Your nose is stuffy, and your throat hurts. You feel terrible. But is the cause a cold or allergies? When you feel this rotten, you might not care, but it's important to know the difference. Colds and allergies should be treated differently — and while you should stay home from work if you have a cold, you can keep soldiering on through a minor allergy attack.
Both conditions can result in congestion and sore throats, but once you know which other symptoms accompany each, telling the difference between colds and allergies is fairly easy.
Colds vs. allergies
A cold is a virus passed through the air or hand-to-hand contact. You can also catch a cold by touching something that an infected person has touched. In other words, it's highly contagious. Allergies, on the other hand, aren't contagious at all and result from exposure to substances such as dust or pollen. The body mistakes these substances for germs and releases chemicals called histamines to fight them, which results in cold-mimicking symptoms such as congestion, a runny nose, sneezing and coughing, as well as itching.
According to the Allergy and Asthma Foundation of America, the following questions can help you decide whether you have a cold or are suffering from allergies:
- What are your symptoms? If you have a runny nose with clear discharge, a stuffy nose, sneezing, a scratchy throat, wheezing, coughing, and watery and itchy eyes, it's allergies. A cold produces yellow discharge, aches and pains, and a sore throat.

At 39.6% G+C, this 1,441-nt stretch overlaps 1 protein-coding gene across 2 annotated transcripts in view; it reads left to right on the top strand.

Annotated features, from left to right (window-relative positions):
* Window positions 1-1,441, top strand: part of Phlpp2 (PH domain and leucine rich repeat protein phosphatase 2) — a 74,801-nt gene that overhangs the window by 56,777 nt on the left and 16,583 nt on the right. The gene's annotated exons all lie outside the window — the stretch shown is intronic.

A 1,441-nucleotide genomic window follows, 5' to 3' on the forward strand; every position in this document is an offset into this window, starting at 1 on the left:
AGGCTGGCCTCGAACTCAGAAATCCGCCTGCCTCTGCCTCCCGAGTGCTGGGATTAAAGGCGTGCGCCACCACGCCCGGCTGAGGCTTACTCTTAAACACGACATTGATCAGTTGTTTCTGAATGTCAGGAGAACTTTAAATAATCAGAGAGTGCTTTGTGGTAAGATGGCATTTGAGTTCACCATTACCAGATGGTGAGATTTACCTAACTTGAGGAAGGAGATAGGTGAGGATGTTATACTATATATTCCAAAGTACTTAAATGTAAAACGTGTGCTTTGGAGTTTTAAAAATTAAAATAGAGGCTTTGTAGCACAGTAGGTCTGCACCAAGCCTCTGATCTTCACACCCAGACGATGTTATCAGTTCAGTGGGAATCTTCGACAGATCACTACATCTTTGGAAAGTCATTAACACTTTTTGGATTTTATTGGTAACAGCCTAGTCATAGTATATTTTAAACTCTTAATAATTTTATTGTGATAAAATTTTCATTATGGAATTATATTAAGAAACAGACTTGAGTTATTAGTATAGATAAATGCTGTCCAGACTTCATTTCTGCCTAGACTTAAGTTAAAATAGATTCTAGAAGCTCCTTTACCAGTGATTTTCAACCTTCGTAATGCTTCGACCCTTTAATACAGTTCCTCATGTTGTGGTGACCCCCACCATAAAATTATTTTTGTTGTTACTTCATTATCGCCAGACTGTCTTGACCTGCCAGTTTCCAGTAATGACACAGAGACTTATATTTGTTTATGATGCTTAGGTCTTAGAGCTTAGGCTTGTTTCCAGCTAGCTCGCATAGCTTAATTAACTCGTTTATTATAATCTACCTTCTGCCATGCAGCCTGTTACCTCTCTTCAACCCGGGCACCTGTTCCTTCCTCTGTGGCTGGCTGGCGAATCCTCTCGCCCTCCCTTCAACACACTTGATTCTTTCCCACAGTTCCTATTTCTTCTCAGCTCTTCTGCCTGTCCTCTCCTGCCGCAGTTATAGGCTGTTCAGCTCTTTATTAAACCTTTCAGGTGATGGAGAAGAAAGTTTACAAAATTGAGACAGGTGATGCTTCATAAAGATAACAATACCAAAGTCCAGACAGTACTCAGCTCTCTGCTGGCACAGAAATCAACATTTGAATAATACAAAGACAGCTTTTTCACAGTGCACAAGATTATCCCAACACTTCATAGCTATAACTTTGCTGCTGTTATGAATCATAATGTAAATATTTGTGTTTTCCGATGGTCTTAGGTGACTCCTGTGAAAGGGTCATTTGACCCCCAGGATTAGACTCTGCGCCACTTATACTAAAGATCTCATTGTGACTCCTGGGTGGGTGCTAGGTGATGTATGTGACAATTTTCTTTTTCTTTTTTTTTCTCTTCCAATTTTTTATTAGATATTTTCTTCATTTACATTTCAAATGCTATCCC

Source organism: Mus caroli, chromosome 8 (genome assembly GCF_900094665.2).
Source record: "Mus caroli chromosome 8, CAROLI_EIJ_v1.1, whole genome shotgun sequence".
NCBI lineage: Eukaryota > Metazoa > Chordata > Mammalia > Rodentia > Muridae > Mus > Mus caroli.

- Do you have a fever? If you do, more than likely you have a cold.
- What time of year is it? Allergies can strike anytime. So can colds, but they're more common in the wintertime.
- When did your symptoms start? Allergies begin immediately after exposure to an allergen. Cold symptoms develop a few days after exposure to the virus.
- How long have your symptoms persisted? Allergies last as long as you are exposed to an allergen. A cold should clear up within a week.
Neither condition can be cured, but you can manage the symptoms of colds and allergies. A decongestant is helpful for either condition when congestion is an issue. Colds respond to rest and plenty of fluids, as well as over-the-counter pain relievers to reduce fevers and aches.
With allergies, try an antihistamine. If your allergies are severe, talk to your doctor about prescribing a nasal steroid spray or exploring immunotherapy (allergy shots).
Whether you decide that you're suffering from allergies or a cold, be sure to address your symptoms. If left untreated, both colds and allergies can lead to sinus infections, which are more serious and often require antibiotics to treat. Call your doctor if you suspect your condition has progressed to a sinus infection.
This article is presented by Perkins Motors in Colorado Springs, Colorado